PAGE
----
Wednesday, 11 May 2016

Beta testers wanted

Hi everyone,

I am looking for beta testers.  I have been working on my first AIF story for a number of months now, after being motivated by the writing style of Palmer on ESA and also Aonehitwonder on ‘Dinner Plans’. 

My story is set over a weekend for the PC.  Like those other authors it offers enjoyable, consensual nooky, after a challenge or two.  As a variation to those works by Palmer and AOHW I have written a story with several ladies, and your choices at various points cause you to follow different paths through the weekend.  This means that over multiple plays you can find several possible endings with several different partners.  I also written in some characters that are not involved in action scenes for this story but whose roles and activities will hopefully be developed in subsequent episodes.

I am using Adrift 5 and over the past month or two I have worked pretty hard on debugging (and spellchecking!) the story.  I am doing some final runs to check that minor plot variations work, and then it will be time for some third party review and comment.  So….I am grateful for all offers of help with beta testing, but particularly grateful if you have experience with Adrift and/or editing.  In return I can offer my undying gratitude and a big thankyou in the credits.  If able to help, please leave a comment, or contact me at: ptypoe123 - at - outlook - dot - com


Sunday, 8 May 2016

Writing Salon Week 2: Choose an Engine

This post is for the May 8-14 writing event of the 2016 AIF Writing Salon. It's not too late to join in. If you have an idea for a game, feel free to discuss it.

If you want to program interactive sex, you need a story engine to run in. Discuss your choices or come get advice about your options. Choose one, install it, and start it up.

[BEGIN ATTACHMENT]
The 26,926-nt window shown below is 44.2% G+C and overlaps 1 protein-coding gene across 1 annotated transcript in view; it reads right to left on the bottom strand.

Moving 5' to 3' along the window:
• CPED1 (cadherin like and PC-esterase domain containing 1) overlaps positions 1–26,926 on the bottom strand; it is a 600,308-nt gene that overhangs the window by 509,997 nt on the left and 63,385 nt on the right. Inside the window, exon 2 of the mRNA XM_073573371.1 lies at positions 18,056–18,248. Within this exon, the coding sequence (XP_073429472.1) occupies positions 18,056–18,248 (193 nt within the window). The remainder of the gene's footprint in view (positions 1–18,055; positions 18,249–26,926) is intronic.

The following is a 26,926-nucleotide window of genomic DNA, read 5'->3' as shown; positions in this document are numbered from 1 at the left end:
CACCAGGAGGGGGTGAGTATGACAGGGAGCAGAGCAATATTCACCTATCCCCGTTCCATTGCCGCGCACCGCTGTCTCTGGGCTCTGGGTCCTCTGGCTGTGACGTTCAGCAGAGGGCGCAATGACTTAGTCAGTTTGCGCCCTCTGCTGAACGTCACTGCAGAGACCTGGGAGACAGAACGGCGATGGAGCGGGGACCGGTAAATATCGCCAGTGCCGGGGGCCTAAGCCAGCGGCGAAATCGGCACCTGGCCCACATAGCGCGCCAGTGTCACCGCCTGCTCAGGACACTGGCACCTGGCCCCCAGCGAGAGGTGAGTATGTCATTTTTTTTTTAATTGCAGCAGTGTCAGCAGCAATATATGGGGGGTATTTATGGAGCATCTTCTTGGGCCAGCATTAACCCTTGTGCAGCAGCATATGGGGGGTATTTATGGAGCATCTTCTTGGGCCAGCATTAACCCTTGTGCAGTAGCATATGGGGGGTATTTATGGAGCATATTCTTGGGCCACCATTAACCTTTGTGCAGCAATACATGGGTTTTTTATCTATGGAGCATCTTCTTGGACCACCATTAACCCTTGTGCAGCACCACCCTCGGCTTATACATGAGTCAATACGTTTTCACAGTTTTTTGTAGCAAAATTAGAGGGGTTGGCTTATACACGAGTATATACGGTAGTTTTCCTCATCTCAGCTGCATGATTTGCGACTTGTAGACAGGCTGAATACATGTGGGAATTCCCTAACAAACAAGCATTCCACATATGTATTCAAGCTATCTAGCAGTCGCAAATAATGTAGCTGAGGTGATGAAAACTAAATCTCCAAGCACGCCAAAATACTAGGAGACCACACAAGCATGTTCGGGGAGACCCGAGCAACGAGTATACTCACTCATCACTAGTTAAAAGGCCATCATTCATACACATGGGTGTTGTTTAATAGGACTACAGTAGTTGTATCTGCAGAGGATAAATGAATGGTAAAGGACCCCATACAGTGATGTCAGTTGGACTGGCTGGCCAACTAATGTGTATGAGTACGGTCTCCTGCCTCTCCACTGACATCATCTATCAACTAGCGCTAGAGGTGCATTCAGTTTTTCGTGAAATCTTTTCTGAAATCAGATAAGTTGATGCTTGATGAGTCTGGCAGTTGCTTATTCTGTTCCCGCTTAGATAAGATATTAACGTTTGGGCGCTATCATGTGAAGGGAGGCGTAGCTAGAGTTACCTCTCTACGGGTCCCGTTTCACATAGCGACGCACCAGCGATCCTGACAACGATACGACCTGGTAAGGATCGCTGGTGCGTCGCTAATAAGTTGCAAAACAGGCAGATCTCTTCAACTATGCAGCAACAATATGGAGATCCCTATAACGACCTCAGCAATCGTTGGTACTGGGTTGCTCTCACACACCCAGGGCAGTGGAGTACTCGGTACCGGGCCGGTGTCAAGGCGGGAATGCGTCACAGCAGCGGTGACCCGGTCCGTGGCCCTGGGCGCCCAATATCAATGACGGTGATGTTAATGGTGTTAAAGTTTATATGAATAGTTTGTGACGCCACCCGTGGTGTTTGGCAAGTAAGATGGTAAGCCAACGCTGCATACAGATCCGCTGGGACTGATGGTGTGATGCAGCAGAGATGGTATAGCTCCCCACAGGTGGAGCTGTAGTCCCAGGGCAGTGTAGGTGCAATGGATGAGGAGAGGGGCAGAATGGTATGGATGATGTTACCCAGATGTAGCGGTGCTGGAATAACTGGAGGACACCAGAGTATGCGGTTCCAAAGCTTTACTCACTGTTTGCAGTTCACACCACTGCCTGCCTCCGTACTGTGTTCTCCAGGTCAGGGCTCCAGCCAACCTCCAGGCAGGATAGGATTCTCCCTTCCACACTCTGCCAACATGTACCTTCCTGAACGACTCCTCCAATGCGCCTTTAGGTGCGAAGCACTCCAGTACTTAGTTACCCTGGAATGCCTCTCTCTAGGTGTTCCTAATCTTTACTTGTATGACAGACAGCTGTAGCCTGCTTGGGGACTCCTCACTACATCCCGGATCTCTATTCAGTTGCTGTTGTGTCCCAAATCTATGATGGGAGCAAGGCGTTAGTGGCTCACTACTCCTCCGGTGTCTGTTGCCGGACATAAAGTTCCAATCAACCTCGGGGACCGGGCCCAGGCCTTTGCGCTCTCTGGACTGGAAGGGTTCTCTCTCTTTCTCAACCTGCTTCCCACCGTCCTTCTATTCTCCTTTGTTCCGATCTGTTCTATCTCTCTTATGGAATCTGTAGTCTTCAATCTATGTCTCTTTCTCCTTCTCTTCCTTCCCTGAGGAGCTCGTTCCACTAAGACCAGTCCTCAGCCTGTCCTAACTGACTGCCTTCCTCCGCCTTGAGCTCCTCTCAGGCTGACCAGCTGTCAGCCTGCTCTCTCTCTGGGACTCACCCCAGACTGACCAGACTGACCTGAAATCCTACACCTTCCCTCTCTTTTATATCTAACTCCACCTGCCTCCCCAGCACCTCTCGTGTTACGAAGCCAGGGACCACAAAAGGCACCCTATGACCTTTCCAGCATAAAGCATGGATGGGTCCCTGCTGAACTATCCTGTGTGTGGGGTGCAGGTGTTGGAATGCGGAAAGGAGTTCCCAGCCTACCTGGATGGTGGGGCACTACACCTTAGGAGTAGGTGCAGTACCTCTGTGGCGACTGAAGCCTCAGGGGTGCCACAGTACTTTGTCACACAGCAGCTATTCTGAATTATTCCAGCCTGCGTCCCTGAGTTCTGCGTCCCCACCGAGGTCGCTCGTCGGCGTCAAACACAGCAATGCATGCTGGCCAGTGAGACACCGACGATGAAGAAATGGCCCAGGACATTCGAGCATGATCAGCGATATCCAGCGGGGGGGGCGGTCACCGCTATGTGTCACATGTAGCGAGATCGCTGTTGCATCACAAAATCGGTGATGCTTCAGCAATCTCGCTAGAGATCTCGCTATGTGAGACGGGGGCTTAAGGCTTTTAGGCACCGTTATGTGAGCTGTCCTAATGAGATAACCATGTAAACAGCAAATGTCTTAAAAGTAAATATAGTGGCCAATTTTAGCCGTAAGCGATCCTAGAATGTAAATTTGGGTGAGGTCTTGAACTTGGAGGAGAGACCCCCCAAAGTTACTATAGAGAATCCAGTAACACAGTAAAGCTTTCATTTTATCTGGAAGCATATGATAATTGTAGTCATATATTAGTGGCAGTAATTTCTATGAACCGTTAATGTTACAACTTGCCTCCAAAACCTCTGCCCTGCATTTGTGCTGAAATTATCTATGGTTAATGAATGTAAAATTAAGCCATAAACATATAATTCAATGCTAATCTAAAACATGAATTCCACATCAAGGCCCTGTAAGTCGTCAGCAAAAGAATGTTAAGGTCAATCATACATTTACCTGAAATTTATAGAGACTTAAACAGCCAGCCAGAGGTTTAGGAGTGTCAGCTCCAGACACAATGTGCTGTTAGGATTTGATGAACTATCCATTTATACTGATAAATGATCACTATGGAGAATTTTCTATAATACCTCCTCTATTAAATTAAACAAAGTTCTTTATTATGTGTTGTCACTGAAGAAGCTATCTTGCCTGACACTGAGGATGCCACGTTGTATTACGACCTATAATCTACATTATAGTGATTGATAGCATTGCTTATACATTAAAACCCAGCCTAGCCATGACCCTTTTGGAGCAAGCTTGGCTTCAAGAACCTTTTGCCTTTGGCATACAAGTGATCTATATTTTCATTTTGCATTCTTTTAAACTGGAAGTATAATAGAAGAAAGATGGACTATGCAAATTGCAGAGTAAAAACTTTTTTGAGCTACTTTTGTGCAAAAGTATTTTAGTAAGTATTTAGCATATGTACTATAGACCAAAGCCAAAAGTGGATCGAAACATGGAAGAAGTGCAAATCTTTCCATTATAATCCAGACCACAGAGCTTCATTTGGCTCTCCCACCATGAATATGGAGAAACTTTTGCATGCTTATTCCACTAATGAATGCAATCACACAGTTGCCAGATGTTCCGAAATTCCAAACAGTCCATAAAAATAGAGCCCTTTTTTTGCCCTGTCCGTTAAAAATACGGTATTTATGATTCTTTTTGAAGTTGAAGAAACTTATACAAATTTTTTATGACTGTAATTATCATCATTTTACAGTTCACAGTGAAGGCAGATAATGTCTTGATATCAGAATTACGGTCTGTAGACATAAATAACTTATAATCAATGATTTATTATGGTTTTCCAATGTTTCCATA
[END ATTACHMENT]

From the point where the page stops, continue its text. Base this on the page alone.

For beginner authors, I highly recommend that you choose Twine. Specifically, I recommend Twine 2 with the SugarCube story format. When choosing a story engine, the most important thing is to choose one that has been used in other games. The more people who use a story engine, the better it becomes. There are also more people available who can help you. Twine is the most heavily used story engine available now. To be honest, Twine isn't very well-designed. It's very simple though, and over the years, the community has improved it to the point that it has become very usable. Unfortunately, the main designers of Twine created a new version called Twine 2 that discarded all the improvements made by the community. Twine 2 is easier to use but is missing many of the features from Twine 1 that are needed to make interesting games. The SugarCube story format brings many of these Twine 1 features to Twine 2, and it's mostly compatible with tutorials for Twine 1.

Wednesday, 4 May 2016

May Open Thread: Help and Criticism

If the first thread of the writing salon is anything to go by, we are going to have a lot of talk upcoming about people’s ideas. Thus the topic: what are some tips you have both for giving feedback on ideas and for being the person receiving feedback?